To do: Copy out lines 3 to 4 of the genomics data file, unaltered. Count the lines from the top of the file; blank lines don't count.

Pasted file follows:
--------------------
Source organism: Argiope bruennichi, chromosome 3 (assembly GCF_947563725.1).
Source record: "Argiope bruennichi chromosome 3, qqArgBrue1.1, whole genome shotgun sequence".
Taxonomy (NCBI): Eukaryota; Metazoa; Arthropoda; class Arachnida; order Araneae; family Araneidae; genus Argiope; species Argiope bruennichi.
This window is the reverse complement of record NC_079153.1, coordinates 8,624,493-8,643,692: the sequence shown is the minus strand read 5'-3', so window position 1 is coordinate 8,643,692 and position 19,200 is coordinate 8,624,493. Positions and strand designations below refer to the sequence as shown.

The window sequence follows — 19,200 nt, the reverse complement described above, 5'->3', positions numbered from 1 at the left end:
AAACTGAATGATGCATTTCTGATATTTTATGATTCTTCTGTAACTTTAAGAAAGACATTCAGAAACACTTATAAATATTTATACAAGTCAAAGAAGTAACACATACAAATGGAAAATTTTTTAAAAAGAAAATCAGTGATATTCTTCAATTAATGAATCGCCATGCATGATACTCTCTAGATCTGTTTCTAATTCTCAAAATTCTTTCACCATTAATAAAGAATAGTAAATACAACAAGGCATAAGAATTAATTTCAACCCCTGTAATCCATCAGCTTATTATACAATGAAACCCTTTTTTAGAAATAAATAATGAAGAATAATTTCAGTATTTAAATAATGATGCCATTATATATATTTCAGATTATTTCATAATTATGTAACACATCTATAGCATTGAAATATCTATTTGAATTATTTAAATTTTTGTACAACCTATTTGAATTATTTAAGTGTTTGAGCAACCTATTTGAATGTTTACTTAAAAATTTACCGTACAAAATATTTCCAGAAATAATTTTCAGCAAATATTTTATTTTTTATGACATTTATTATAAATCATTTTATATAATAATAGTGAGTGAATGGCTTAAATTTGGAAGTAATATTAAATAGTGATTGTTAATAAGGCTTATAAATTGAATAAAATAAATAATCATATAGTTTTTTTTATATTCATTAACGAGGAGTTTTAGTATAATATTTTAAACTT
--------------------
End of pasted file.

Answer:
Taxonomy (NCBI): Eukaryota; Metazoa; Arthropoda; class Arachnida; order Araneae; family Araneidae; genus Argiope; species Argiope bruennichi.
This window is the reverse complement of record NC_079153.1, coordinates 8,624,493-8,643,692: the sequence shown is the minus strand read 5'-3', so window position 1 is coordinate 8,643,692 and position 19,200 is coordinate 8,624,493. Positions and strand designations below refer to the sequence as shown.